D: Pretty wild. As cliche as it is, I feel like the trail always provides. 

T: I know it does and I actually don’t think that’s a cliche saying, because it’s the truth.

D: So, what inspired you to start HTV? What’s the story or message you’re trying to tell with the project - especially with the Instagram account and what would later be a coffee table book? 

T: To be honest, it started on a drunken Zero Day in Wrightwood, CA. HTV started as a joke. I thought it would be funny to make all these hikers look like they’re models. I just posed people and made them hold their gear. 

I posted the photos while in town and it got a real big response. So I thought, “okay that’s cool, maybe I’ll do this in the next town”. We got to Hiker Heaven and I did a full Hiker Heaven photoshoot. Next was Casa de Luna and that’s when the project started getting bigger and bigger. I noticed people were starting to pay attention to my work a little more, maybe because it felt different. 

That’s when I had the thought, “this is what I am suppose to do out here, not just hike”. It was nice to have a project that inspired me to keep going during the hike. Honestly, I don't think I would have completed the trail without it. Otherwise, I would have just kept walking and, don’t get me wrong I love thru-hiking, but I think I really needed the photography aspect to push me down the trail everyday.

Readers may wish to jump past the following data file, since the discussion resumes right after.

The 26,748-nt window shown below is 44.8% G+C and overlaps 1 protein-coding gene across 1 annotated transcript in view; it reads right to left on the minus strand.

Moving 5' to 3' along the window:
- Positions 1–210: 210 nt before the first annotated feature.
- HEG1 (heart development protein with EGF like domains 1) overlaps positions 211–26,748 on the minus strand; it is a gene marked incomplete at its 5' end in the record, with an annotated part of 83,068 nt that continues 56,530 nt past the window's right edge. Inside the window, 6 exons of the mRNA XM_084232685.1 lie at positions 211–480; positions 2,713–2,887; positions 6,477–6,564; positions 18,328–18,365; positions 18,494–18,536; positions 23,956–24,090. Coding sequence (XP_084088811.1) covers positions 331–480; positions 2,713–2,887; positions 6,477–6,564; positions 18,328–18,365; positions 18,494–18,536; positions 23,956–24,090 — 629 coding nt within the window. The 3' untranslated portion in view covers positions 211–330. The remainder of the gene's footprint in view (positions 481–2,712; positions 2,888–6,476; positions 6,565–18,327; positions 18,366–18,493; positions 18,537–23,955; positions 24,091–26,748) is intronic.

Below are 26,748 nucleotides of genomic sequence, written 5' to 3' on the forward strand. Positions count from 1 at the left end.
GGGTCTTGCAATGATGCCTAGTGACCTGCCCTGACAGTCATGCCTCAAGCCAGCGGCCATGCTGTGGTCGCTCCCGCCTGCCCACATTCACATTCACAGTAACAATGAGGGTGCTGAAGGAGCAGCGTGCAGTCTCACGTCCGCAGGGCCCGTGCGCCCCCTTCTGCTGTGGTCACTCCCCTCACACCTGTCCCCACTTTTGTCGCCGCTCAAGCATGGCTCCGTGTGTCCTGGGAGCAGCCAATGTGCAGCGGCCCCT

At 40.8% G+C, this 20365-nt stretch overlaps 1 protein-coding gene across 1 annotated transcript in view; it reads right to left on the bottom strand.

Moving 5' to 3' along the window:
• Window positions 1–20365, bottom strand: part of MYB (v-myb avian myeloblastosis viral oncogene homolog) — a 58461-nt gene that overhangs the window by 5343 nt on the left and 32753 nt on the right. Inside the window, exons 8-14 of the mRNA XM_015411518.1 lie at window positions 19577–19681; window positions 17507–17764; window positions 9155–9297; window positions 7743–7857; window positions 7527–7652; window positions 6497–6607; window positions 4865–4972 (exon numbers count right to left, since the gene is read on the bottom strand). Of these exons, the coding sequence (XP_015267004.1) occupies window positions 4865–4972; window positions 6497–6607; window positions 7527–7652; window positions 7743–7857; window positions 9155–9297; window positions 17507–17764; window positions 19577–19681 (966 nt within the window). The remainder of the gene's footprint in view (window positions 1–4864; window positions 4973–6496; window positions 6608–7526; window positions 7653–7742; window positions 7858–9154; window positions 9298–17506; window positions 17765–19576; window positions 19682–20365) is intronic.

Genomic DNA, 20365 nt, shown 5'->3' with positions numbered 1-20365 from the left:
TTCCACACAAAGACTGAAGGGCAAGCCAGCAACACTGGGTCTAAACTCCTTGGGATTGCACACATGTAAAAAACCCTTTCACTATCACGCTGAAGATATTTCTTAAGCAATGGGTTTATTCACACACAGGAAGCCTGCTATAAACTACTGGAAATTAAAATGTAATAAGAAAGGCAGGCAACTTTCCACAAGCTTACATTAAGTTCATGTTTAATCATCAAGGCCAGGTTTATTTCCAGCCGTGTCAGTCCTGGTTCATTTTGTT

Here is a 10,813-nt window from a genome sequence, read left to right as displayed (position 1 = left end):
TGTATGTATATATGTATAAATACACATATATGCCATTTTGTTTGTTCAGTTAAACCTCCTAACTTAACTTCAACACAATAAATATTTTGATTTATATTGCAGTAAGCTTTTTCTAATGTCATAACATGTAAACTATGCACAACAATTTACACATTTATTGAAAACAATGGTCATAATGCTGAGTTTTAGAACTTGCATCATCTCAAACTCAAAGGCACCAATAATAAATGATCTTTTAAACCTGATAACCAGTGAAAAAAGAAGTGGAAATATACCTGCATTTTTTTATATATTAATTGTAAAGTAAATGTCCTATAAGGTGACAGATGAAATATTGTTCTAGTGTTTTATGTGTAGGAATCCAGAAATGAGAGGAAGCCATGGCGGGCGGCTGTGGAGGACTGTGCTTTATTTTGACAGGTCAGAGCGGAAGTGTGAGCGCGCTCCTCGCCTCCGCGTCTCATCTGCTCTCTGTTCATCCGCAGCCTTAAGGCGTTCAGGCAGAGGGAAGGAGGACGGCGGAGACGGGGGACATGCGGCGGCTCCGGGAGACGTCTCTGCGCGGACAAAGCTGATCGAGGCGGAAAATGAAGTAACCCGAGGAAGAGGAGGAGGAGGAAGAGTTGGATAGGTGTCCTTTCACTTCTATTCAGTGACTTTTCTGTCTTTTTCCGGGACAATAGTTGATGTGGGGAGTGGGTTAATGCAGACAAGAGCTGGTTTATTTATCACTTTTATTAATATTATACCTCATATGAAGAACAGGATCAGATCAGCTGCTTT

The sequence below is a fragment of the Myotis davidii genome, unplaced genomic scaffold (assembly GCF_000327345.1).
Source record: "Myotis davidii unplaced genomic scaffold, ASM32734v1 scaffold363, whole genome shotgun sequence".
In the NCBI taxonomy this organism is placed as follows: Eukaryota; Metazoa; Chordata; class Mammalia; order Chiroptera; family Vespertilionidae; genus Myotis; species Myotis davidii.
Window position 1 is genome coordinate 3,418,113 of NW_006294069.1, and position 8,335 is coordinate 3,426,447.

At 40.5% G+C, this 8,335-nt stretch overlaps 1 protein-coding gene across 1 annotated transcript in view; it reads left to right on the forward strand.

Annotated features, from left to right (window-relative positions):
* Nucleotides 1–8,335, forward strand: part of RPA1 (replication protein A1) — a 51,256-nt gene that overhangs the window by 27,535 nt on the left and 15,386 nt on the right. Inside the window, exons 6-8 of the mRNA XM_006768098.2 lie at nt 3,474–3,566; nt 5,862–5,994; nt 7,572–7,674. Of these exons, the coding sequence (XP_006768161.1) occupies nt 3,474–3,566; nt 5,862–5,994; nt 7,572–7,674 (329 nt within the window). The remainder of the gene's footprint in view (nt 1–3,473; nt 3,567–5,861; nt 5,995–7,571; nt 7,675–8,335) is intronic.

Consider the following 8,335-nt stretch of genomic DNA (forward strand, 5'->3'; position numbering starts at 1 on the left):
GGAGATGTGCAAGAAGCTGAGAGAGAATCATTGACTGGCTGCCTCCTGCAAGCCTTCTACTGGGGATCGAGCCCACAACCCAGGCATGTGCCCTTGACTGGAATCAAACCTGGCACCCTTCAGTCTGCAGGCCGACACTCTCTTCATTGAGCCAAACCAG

So what all started on a whim, became a reflection of me; it’s goofy, it’s sometimes outrageous, but it also makes you really look at people. Obviously the views on the trail are amazing, but I think it’s more interesting to get up close and personal with people you meet out there. 

At the end of my hike, it’s funny how the meaning and message behind the entire thing shifted. It started as what I thought was a joke and it ended up showing me the beauty that comes with not caring what you look like.

I thought that was amazing.

D: The project seems to carry several themes like Americana, fashion, fine art, and humor - how did HTV stylistically evolve into that? From the first photo in Wrightwood, to the end of your hike, to now?